At midnight, we each had a single glass of whisky, toasted one another and then went to our separate rooms. I fell asleep thinking of how he had looked standing by the window as snow lightly fell outside, making those beautiful sounds which I failed to translate into words I could understand. When I finally drifted into sleep, it was to dream of Holmes. In my dream, he played again and then he stopped, carefully placing the violin back into its case. Holmes crossed the room to where I sat in my chair and knelt at my feet, bending to rest his head in my lap. I stroked his hair and he whispered endearments that I could not quite hear.

How woeful that even in my dreams I dared go no farther than that.

My body was more daring than my imagination and in the early hours of the new year, I awoke with an erection. Helplessly, I took myself in hand and brought myself to completion, thinking, of course, of Holmes as I did.

Now, a year later, in the darkness of the hansom, I reached out and took his hand in mine. He gave a squeeze to my fingers and I smiled.

*

After dining on pasta redolent with garlic at the small Italian café, we journeyed on to Covent Garden. As Holmes had promised, the concert was comprised of pleasant, almost cheerful music. Chopin’s Nocturne in E-flat Major was a favourite of mine, while Holmes leant towards Vivaldi’s Winter.

It all put us in a pleasant mood as we strolled back to the hansom. We debated stopping somewhere for a drink, but soon decided that we had no desire to be surrounded by other people and instead simply returned to Baker Street.

We diplomatically ignored the giggles emanating from Mrs Hudson’s rooms. The sherry had clearly flowed freely between the two landladies and so we quietly took ourselves up the seventeen steps to our haven.

I whistled cheerfully [a bad rendition of Moonlight Sonata] as I donned my nightshirt and my new dressing gown. By the time I made my way back down to the parlour, Holmes, similarly clad, was already there. Two glasses of whisky had been poured and set on the table beside my chair. Holmes was standing in front of the window, violin in hand. He was often inspired to play after we attended a concert.

I kissed him lightly and then took my chair.

There would be no mystery about what Holmes was saying with the music on this night. He lifted the violin, but then paused to look at me. “I composed this, my dear boy. It is entitled To John and no one will ever hear it but you.” Then he began to play.

I was enraptured.

Silvery moonlight spilled in through the window. His hair, freed from its pomade, curled about his head and his eyes closed as his body swayed to the tempo of the piece.

At the time, I had no idea how long the music lasted, whether ten minutes or a decade. When it ended, I realised that there were tears on my face. Holmes set aside the violin and came to kneel in front of me. As in my old dream, his head rested in my lap and I let my hand nestle in his hair. Neither of us spoke.

After a time, Holmes straightened and I handed him his whisky. We clicked our glasses together in a toast to…well, us, I suppose and drank as the clock moved closer to midnight. Before the hour struck, we both stood and walked over to the window, looking down at Baker Street below.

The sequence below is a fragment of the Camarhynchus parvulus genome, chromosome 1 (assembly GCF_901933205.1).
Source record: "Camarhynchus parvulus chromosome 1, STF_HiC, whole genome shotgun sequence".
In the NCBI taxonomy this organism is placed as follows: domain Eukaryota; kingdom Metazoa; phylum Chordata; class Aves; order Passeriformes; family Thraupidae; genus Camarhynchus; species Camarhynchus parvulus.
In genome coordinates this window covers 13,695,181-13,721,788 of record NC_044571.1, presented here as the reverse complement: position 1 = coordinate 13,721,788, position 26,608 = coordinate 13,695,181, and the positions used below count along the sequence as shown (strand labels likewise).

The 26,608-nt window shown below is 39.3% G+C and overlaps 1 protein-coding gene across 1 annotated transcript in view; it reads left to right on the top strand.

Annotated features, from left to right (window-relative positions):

He began to speak. “Occasionally, I indulge in fanciful thoughts.”

“My logical Homes?” I teased gently.

“Indeed.”

“And where do your fancies take you?”

“Onto a future Baker Street, a future 221B.”

A lone carriage passed by.

“A future Holmes and Watson?” I enquired.

He nodded, smiling faintly. Sheepishly.

“Do they solve crimes?”

Holmes took a swallow of his whisky. “Well, Holmes does. Watson is his conductor of light, as always.”

He wrapped his arm around my shoulders. There were no passersby on the road below. “They care for one another, just as we do,” he said in a soft voice. “But the world is very different. They do not have to hide. They have no fear. That is what I think about sometimes.” The short laugh he gave was devoid of humour. “I am clearly a man out of his time.”

I refused to allow sadness into my heart. “We know our hearts. No one can steal that from us and I refuse to live one unhappy day because of anyone else.”

Write it on your heart that every day is the best day in the year,”Holmes said into my ear. Then he smiled again. “Ralph Waldo Emerson.”

“I did not know that you paid any mind to poetry,” I said.

He shrugged. “I stumbled across the quote and it appealed.”

The bells began chiming in the New Year.

I looked up at Holmes and he lowered his head to kiss me lightly, tenderly. “Happy New Year, John,” he said.

“Happy New Year, Sherlock.”

I cannot imagine that the future Holmes and Watson, should they exist, would feel one whit more happiness than we did that night, as hand in hand, we went to our bed. We made love slowly, as if the rest of the world did not exist, as if when morning came we could walk out into London with our hands still linked.

Our happiness was indeed written on our hearts.

As my eyes began to close and I gave myself up to Morpheus, still wrapped in the arms of the man I adored, it occurred to me that the love we shared was indeed too powerful to be contained in just one lifetime. It deserved to outlast our puny existence.

I could be as fanciful as Holmes, it seemed.

With that thought, I followed him into sleep.

***